I'm surprised he didn't use that prop in all his other scenes, like the completely tacked-on, perfunctory, and unconvincing romantic subplot. Yeah, "The Kid" has a supposed "romance" with fellow up-and-comer Apollonia Kotero (also playing herself ... sorta), but their conversations largely consist of Prince barking terse, two-or-three-word orders at her. "Get on!" "Give me that!" "Let's go!" That's Prince the silver screen lover. Rudolph Valentino he ain't. (How curious that Prince should have invoked Valentino's memory in his lyrics for the song "Manic Monday.") I guess there's some kind of point being made here by the writer-director, because we're supposed to see that The Kid has learned all the wrong lessons about how to treat a lady from his abusive, slap-happy musician pappy (Clarence Williams III of TV's The Mod Squad) and has picked up plenty of bad habits from his old man, but I found these scenes neither convincing nor terribly interesting or compelling. The script does provide a rather contrived opportunity for the busty Ms. Kotero to go topless for a few seconds, and I'm afraid that's the only reason why she's here. She brings nothing else to the table. Enjoy those few seconds, horny teenage boys in the audience!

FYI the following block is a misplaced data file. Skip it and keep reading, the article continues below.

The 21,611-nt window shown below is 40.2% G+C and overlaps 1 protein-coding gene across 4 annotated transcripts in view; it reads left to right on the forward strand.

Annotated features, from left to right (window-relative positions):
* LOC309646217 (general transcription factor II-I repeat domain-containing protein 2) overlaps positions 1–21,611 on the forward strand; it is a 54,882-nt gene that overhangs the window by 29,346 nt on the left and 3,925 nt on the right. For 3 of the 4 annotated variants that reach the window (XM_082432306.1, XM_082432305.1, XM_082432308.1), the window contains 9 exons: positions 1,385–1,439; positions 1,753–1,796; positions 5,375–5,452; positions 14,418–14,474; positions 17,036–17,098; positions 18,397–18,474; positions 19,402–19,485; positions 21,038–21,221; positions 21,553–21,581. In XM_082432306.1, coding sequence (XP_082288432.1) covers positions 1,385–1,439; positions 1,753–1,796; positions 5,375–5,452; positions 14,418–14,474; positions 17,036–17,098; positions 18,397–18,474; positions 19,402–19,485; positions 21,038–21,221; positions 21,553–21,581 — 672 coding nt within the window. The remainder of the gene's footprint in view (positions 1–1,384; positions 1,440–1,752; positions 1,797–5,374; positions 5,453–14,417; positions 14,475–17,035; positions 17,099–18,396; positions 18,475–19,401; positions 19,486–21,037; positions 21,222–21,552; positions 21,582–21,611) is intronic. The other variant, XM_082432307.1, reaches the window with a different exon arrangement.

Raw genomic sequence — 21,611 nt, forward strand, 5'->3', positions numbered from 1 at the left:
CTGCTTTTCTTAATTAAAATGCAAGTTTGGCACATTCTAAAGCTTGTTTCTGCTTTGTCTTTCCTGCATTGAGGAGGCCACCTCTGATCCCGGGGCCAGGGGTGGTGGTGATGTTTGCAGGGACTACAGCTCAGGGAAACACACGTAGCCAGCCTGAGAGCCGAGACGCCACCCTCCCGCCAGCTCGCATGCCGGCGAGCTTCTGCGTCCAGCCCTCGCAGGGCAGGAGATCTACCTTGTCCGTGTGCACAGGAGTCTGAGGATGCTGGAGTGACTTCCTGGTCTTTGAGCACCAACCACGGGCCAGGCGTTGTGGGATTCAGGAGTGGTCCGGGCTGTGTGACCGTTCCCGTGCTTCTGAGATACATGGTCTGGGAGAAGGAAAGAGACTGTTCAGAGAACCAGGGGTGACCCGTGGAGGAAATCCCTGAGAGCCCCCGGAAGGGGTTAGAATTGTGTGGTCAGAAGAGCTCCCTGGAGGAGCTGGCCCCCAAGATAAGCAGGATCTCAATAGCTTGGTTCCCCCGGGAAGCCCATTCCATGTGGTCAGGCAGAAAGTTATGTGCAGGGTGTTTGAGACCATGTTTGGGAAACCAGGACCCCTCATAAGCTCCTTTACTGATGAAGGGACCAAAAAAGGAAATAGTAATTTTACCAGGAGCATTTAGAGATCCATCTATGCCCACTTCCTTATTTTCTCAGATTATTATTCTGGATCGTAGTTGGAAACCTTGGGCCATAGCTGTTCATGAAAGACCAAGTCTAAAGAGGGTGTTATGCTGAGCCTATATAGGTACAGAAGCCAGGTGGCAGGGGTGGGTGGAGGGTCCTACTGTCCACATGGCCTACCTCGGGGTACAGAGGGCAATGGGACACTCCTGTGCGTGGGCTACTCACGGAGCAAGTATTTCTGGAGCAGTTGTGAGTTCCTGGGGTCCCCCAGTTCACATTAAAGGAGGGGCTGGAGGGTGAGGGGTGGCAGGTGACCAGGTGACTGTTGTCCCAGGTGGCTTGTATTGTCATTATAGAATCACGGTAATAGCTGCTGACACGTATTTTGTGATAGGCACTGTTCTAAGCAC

Morris Day helps lighten the mood occasionally.
I realize I've spent the last few paragraphs complaining about Purple Rain, but the truth is that I more or less liked this charmingly ridiculous film. It's got an undeniable time capsule quality to it that I appreciated, giving viewers in 2014 a chance to see some flamboyant fashions from a bygone era, and the concert sequences are (and I'm not ashamed to use this adjective when it's warranted) electrifying. They're the real reason to watch this movie now. The director may not have been able to tell much of a story, but he was able to capture the dynamism of his star. Since sullen, taciturn Prince is no fun at all when he's not signing in this movie, however, it's up to the supporting cast to keep the audience entertained between tunes.

I have thus far neglected to even mention the movie's flamboyant yet fun-loving villain, Morris Day, who I guess is portraying some fictionalized version of himself in this film, too. A rival funk bandleader who would have both the Minneapolis club scene and the heart of the fair Apollonia for his very own, Morris is a shameless schemer straight out of Saturday morning cartoons. In fact, he and his sidekick Jerome Benton (also apparently playing himself or some parody of himself) reminded me quite a bit of Dick Dastardly and Muttley from Wacky Races. They're among the few characters in this film who seem to notice that Purple Rain is utterly ludicrous and don't even pretend to take it seriously. In retrospect, that was really the wisest approach all along. This isn't rocket surgery, after all. It's rock 'n' roll. And now, my dear readers, I leave you in the capable hands of Mr. Craig J. Clark, whose excellent and frequently-updated blog (he puts me to shame in this respect) is a mere click away.